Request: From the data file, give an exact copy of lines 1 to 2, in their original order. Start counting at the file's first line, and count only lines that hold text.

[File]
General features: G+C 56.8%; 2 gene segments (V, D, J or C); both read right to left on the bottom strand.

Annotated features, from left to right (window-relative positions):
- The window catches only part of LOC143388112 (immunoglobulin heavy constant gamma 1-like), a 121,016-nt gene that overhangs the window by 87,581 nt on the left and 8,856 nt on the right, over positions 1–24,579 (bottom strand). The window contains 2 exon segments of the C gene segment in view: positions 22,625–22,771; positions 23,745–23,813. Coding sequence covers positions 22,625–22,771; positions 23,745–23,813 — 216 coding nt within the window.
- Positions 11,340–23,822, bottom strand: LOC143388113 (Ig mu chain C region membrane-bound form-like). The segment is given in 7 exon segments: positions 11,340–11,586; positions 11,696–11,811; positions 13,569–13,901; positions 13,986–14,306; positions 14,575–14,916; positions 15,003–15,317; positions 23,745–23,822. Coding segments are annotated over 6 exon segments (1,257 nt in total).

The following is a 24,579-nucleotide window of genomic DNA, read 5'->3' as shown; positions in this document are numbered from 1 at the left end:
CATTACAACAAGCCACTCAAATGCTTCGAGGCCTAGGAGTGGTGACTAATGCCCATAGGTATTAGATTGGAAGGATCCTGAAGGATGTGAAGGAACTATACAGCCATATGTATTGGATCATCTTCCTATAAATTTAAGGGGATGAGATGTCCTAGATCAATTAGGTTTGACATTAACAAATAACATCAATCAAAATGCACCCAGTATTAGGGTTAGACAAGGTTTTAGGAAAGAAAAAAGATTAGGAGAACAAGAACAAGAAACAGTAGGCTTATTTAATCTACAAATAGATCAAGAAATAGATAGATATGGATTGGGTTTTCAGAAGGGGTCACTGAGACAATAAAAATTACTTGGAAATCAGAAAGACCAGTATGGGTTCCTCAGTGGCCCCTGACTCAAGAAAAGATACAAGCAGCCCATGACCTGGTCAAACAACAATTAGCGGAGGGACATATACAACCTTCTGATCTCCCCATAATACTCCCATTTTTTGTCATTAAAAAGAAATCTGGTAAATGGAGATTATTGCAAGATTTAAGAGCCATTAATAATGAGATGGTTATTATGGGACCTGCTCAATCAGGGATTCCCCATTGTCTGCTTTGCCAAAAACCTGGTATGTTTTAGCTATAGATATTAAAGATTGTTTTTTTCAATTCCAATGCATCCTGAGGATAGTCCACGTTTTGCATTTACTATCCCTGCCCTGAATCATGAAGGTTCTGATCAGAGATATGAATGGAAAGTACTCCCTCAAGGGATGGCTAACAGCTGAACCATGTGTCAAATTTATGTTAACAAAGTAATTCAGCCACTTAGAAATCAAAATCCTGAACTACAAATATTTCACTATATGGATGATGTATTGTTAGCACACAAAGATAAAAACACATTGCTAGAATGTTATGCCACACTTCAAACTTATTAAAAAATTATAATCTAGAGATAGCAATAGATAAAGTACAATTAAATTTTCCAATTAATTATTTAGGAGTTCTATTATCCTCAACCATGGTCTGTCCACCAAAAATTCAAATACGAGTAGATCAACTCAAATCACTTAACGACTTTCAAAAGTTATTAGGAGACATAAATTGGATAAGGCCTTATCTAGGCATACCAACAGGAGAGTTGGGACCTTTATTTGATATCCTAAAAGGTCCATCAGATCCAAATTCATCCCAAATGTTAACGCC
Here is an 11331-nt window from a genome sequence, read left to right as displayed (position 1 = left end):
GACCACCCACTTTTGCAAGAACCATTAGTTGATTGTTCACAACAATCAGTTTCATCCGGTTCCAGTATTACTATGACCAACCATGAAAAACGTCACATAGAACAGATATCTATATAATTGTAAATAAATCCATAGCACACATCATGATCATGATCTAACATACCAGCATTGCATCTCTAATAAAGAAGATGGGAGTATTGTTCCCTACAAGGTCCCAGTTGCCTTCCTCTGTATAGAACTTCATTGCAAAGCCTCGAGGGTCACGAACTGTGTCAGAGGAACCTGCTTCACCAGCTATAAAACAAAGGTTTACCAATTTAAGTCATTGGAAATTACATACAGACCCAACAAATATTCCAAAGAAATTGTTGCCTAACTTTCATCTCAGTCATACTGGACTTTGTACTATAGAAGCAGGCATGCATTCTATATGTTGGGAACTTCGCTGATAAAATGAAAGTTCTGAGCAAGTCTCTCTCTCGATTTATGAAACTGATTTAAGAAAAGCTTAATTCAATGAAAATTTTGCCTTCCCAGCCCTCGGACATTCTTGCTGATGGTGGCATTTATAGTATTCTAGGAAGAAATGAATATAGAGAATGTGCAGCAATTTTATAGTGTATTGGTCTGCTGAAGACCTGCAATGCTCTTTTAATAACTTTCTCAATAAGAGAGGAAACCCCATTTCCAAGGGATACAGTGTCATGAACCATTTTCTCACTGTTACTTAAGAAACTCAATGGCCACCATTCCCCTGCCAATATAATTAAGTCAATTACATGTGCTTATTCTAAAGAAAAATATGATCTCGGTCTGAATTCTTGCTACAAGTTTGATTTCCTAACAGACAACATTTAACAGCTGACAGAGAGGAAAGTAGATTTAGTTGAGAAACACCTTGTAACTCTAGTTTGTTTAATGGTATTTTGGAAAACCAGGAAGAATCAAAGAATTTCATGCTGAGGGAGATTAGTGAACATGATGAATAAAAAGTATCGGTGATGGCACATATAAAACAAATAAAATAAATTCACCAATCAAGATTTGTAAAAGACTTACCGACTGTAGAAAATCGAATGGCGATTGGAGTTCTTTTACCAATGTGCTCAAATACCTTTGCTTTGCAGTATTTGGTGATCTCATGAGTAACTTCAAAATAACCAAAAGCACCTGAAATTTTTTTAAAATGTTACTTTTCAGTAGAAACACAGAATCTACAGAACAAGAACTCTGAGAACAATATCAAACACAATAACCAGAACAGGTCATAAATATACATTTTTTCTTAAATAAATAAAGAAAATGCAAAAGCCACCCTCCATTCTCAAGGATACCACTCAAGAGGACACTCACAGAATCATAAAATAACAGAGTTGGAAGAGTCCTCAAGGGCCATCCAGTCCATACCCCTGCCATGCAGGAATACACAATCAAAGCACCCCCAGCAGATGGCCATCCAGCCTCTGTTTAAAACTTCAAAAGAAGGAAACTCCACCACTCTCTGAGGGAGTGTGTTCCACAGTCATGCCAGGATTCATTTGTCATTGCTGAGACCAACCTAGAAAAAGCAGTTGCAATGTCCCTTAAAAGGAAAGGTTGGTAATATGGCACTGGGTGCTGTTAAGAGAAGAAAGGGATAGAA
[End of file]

General features: G+C 56.8%; 2 gene segments (V, D, J or C); both read right to left on the bottom strand.

Annotated features, from left to right (window-relative positions):